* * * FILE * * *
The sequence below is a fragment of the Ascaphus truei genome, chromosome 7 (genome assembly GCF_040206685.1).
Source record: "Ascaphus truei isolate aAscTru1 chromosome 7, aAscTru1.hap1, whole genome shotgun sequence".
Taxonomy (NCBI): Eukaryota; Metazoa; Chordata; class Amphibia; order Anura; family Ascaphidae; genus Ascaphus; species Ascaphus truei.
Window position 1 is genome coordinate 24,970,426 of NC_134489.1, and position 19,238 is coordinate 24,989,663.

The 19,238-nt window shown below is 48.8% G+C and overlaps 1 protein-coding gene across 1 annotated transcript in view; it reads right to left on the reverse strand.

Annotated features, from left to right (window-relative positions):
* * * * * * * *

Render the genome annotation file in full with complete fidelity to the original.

The sequence below is a fragment of the Ascaphus truei genome, chromosome 7 (genome assembly GCF_040206685.1).
Source record: "Ascaphus truei isolate aAscTru1 chromosome 7, aAscTru1.hap1, whole genome shotgun sequence".
Taxonomy (NCBI): Eukaryota; Metazoa; Chordata; class Amphibia; order Anura; family Ascaphidae; genus Ascaphus; species Ascaphus truei.
Window position 1 is genome coordinate 24,970,426 of NC_134489.1, and position 19,238 is coordinate 24,989,663.

The 19,238-nt window shown below is 48.8% G+C and overlaps 1 protein-coding gene across 1 annotated transcript in view; it reads right to left on the reverse strand.

Annotated features, from left to right (window-relative positions):